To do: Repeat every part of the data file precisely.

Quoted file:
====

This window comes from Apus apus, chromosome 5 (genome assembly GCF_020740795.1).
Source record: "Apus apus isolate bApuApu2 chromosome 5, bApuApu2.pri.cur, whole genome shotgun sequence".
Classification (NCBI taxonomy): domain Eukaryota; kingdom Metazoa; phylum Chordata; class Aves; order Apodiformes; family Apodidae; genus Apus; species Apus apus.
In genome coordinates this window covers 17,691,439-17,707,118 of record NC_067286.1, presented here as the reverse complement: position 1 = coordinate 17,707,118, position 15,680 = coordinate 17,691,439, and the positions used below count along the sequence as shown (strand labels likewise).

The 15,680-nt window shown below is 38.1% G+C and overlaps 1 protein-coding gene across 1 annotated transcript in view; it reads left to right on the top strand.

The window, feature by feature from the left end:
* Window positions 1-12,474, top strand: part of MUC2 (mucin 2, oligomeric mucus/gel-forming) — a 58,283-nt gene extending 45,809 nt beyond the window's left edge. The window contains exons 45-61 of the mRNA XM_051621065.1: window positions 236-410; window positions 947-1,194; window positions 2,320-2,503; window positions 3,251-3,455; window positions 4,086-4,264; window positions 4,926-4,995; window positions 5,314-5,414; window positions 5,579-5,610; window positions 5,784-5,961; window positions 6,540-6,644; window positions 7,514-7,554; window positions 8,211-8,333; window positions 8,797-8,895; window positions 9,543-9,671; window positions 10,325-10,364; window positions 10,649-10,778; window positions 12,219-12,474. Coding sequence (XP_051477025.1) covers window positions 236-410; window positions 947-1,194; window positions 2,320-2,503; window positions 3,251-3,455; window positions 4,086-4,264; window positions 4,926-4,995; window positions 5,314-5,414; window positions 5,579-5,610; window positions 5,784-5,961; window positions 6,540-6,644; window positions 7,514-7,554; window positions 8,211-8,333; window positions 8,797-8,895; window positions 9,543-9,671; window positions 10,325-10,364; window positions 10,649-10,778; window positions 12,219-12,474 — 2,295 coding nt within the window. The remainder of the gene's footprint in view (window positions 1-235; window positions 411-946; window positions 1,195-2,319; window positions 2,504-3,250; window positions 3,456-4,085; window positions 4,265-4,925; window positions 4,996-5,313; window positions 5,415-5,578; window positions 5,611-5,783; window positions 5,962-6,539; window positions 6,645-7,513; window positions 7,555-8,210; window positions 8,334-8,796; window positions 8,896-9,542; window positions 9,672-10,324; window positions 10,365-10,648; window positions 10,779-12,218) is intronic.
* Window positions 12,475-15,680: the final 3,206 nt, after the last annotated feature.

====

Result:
This window comes from Apus apus, chromosome 5 (genome assembly GCF_020740795.1).
Source record: "Apus apus isolate bApuApu2 chromosome 5, bApuApu2.pri.cur, whole genome shotgun sequence".
Classification (NCBI taxonomy): domain Eukaryota; kingdom Metazoa; phylum Chordata; class Aves; order Apodiformes; family Apodidae; genus Apus; species Apus apus.
In genome coordinates this window covers 17,691,439-17,707,118 of record NC_067286.1, presented here as the reverse complement: position 1 = coordinate 17,707,118, position 15,680 = coordinate 17,691,439, and the positions used below count along the sequence as shown (strand labels likewise).

The 15,680-nt window shown below is 38.1% G+C and overlaps 1 protein-coding gene across 1 annotated transcript in view; it reads left to right on the top strand.

The window, feature by feature from the left end:
* Window positions 1-12,474, top strand: part of MUC2 (mucin 2, oligomeric mucus/gel-forming) — a 58,283-nt gene extending 45,809 nt beyond the window's left edge. The window contains exons 45-61 of the mRNA XM_051621065.1: window positions 236-410; window positions 947-1,194; window positions 2,320-2,503; window positions 3,251-3,455; window positions 4,086-4,264; window positions 4,926-4,995; window positions 5,314-5,414; window positions 5,579-5,610; window positions 5,784-5,961; window positions 6,540-6,644; window positions 7,514-7,554; window positions 8,211-8,333; window positions 8,797-8,895; window positions 9,543-9,671; window positions 10,325-10,364; window positions 10,649-10,778; window positions 12,219-12,474. Coding sequence (XP_051477025.1) covers window positions 236-410; window positions 947-1,194; window positions 2,320-2,503; window positions 3,251-3,455; window positions 4,086-4,264; window positions 4,926-4,995; window positions 5,314-5,414; window positions 5,579-5,610; window positions 5,784-5,961; window positions 6,540-6,644; window positions 7,514-7,554; window positions 8,211-8,333; window positions 8,797-8,895; window positions 9,543-9,671; window positions 10,325-10,364; window positions 10,649-10,778; window positions 12,219-12,474 — 2,295 coding nt within the window. The remainder of the gene's footprint in view (window positions 1-235; window positions 411-946; window positions 1,195-2,319; window positions 2,504-3,250; window positions 3,456-4,085; window positions 4,265-4,925; window positions 4,996-5,313; window positions 5,415-5,578; window positions 5,611-5,783; window positions 5,962-6,539; window positions 6,645-7,513; window positions 7,555-8,210; window positions 8,334-8,796; window positions 8,896-9,542; window positions 9,672-10,324; window positions 10,365-10,648; window positions 10,779-12,218) is intronic.
* Window positions 12,475-15,680: the final 3,206 nt, after the last annotated feature.